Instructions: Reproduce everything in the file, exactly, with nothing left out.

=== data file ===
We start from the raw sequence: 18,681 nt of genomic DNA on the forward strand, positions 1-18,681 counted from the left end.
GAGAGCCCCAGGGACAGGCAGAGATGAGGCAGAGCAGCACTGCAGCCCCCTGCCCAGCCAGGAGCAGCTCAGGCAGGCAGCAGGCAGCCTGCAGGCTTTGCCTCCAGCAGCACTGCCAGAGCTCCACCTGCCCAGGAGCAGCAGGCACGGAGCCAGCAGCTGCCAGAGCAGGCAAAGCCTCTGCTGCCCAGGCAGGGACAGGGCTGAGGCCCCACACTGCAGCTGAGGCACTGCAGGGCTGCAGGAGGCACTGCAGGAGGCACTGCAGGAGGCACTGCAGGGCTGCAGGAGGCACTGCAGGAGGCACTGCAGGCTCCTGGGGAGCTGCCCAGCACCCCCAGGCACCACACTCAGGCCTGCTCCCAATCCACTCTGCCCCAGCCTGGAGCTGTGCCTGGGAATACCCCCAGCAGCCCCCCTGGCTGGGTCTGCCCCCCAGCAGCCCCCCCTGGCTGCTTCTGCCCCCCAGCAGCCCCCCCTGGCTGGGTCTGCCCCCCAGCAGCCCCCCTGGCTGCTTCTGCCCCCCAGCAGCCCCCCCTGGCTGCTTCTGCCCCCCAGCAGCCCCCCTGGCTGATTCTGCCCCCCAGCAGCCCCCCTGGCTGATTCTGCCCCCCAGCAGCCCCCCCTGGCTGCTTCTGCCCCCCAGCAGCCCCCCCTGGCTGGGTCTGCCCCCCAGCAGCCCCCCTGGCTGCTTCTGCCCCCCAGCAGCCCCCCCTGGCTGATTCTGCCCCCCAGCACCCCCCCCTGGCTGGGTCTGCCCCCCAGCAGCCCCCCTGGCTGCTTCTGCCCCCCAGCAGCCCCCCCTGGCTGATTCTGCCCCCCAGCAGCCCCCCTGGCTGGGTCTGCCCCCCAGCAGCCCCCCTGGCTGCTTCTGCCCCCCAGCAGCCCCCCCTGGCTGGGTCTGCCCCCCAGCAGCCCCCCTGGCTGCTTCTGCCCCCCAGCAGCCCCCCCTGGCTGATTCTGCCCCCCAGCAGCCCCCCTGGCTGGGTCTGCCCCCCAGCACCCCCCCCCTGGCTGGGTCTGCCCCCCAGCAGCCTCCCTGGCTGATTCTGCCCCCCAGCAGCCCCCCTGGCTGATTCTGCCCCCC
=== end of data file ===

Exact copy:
We start from the raw sequence: 18,681 nt of genomic DNA on the forward strand, positions 1-18,681 counted from the left end.
GAGAGCCCCAGGGACAGGCAGAGATGAGGCAGAGCAGCACTGCAGCCCCCTGCCCAGCCAGGAGCAGCTCAGGCAGGCAGCAGGCAGCCTGCAGGCTTTGCCTCCAGCAGCACTGCCAGAGCTCCACCTGCCCAGGAGCAGCAGGCACGGAGCCAGCAGCTGCCAGAGCAGGCAAAGCCTCTGCTGCCCAGGCAGGGACAGGGCTGAGGCCCCACACTGCAGCTGAGGCACTGCAGGGCTGCAGGAGGCACTGCAGGAGGCACTGCAGGAGGCACTGCAGGGCTGCAGGAGGCACTGCAGGAGGCACTGCAGGCTCCTGGGGAGCTGCCCAGCACCCCCAGGCACCACACTCAGGCCTGCTCCCAATCCACTCTGCCCCAGCCTGGAGCTGTGCCTGGGAATACCCCCAGCAGCCCCCCTGGCTGGGTCTGCCCCCCAGCAGCCCCCCCTGGCTGCTTCTGCCCCCCAGCAGCCCCCCCTGGCTGGGTCTGCCCCCCAGCAGCCCCCCTGGCTGCTTCTGCCCCCCAGCAGCCCCCCCTGGCTGCTTCTGCCCCCCAGCAGCCCCCCTGGCTGATTCTGCCCCCCAGCAGCCCCCCTGGCTGATTCTGCCCCCCAGCAGCCCCCCCTGGCTGCTTCTGCCCCCCAGCAGCCCCCCCTGGCTGGGTCTGCCCCCCAGCAGCCCCCCTGGCTGCTTCTGCCCCCCAGCAGCCCCCCCTGGCTGATTCTGCCCCCCAGCACCCCCCCCTGGCTGGGTCTGCCCCCCAGCAGCCCCCCTGGCTGCTTCTGCCCCCCAGCAGCCCCCCCTGGCTGATTCTGCCCCCCAGCAGCCCCCCTGGCTGGGTCTGCCCCCCAGCAGCCCCCCTGGCTGCTTCTGCCCCCCAGCAGCCCCCCCTGGCTGGGTCTGCCCCCCAGCAGCCCCCCTGGCTGCTTCTGCCCCCCAGCAGCCCCCCCTGGCTGATTCTGCCCCCCAGCAGCCCCCCTGGCTGGGTCTGCCCCCCAGCACCCCCCCCCTGGCTGGGTCTGCCCCCCAGCAGCCTCCCTGGCTGATTCTGCCCCCCAGCAGCCCCCCTGGCTGATTCTGCCCCCC